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Business News/ Opinion / Online-views/  When stamp duty is treated as sale price

When stamp duty is treated as sale price

Should buyers, sellers pay tax on difference between the sale price and stamp duty?

Photo: iStockPremium
Photo: iStock

Under income tax laws, if land or building is sold at a price of less than the stamp duty valuation of such land or building, the seller is taxed on a notional basis on the capital gain by taking the stamp duty valuation as the sale price, instead of the actual agreement value. Not only that, the purchaser is also taxed on the same difference between stamp duty valuation and agreement value as his income from other sources.

Very often, when a person has booked a flat in a building under construction, he may wish to dispose of the flat before the construction is complete, either because the construction has been delayed, or because he may have identified a better flat somewhere else, or because he may even otherwise need the funds. Given the difficulty in finding ready buyers for real estate, particularly for property under construction, often, he is keen to sell the flat, maybe even at cost or below cost, and very often below the stamp duty valuation, as he needs the liquidity immediately. In such cases, are the purchaser and the seller liable to pay tax on the difference between the actual price and stamp duty valuation?

If one looks at the provisions of the law, it refers to immovable property, being land and building or both. Tribunals have held in various decisions that this term “land and building or both" is a more restrictive term than “immovable property". It, therefore, does not cover rights in immovable property, which right is not ownership of land or building. In the case of a property under construction, the purchaser does not own the flat which is under construction—neither the land nor the construction. He merely has a right to get ownership of the flat at a future date, when construction is complete.

Tribunals have, therefore, held in a couple of cases that in such a situation, the seller cannot be taxed on artificially deemed income, as he is not selling land or building, but just a right to sell land or building.

What about the purchaser? In case of the purchaser, he is paying a certain price to the person who had originally booked the flat, and certain amount of instalments to the builder, which are pending as per the original payment schedule. Therefore, the total purchase price that he is paying would consist of both these elements. However, in his case, he is ultimately taking possession of the flat on completion of construction and is, therefore, receiving land and building. The deeming fiction would, therefore, apply to him.

This deeming fiction would, however, apply in the year of receipt of the flat, and not in the year of agreement. The year of receipt of the flat would be the year of transfer of the flat in his name.

Further, there is a provision that where an agreement is entered into for purchase of the flat prior to the date of registration of the transfer, and payments are made under such agreement by account payee cheque, bank draft or electronic bank transfer on or before the date of agreement, then the stamp duty valuation of the property on the date of agreement can be taken, instead of the stamp duty valuation on the date of receipt of the flat. Since the new purchaser would be definitely making a payment to the original purchaser when he enters into an agreement with him, he can take stamp duty valuation on the date of that agreement assigning the purchase of the flat to him. The new purchaser cannot, however, take the stamp duty valuation on the date of the original agreement for purchase between the original purchaser and the builder, since he was not a party to that agreement.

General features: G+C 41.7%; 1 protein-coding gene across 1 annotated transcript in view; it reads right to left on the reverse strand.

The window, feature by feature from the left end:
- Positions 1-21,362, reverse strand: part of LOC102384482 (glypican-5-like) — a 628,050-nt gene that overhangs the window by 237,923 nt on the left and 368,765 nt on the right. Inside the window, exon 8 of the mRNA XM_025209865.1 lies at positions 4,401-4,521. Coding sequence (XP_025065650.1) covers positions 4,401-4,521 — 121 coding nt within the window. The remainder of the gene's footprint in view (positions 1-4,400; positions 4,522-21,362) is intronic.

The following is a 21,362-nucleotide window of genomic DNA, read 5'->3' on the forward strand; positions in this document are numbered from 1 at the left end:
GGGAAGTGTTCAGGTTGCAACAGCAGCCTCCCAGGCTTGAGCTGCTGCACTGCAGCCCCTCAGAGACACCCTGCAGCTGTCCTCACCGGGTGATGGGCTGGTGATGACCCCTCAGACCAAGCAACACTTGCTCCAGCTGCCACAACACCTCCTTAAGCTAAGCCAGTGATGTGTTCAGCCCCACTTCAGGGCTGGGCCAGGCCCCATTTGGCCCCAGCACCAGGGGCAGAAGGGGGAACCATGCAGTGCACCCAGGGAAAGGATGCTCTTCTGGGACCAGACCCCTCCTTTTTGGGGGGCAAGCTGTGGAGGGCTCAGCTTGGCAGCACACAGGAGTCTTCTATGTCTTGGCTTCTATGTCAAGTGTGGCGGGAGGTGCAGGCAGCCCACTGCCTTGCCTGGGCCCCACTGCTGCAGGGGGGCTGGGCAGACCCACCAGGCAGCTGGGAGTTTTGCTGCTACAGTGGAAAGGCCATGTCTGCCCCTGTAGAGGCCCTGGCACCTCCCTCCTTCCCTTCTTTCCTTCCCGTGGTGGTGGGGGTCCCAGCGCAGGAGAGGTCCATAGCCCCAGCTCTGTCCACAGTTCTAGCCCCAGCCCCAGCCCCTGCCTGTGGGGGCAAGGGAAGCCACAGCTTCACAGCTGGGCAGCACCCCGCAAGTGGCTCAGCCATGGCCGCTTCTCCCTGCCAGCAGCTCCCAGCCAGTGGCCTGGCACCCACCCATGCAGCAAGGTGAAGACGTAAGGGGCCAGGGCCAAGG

Therefore, a bargain purchase of a flat from a desperate seller may also come with an additional cost in the form of tax payable by the purchaser on such differential value on the purchase. The purchaser needs to factor this in, while taking the decision to purchase the property.

Interestingly, the provisions for deduction of tax at source on purchase of an immovable property also use the term “land and building or both". Is tax deductible at source at 1% when the new purchaser is acquiring the right to purchase the flat from the original purchaser? The obligation under the relevant provision, is of a transferee responsible for paying to a resident transferor, for transfer of an immovable property (defined as land, other than agricultural land, or any building or part of a building). In this case, there is no transfer of an immovable property by the transferor, the original purchaser, though the transferee is acquiring such an immovable property. Therefore, strictly speaking, there is no requirement to deduct tax at source.

However, as in all cases of tax deduction at source, it is advisable to take a conservative view, rather than invite possible litigation on the issue. It may, therefore, be preferable for the new purchaser to deduct tax at source from the payments to the original purchaser. Of course, on payment of instalments to the builder, there is no doubt that tax is deductible at source.

Gautam Nayak is a chartered accountant

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Published: 27 Sep 2018, 09:56 AM IST
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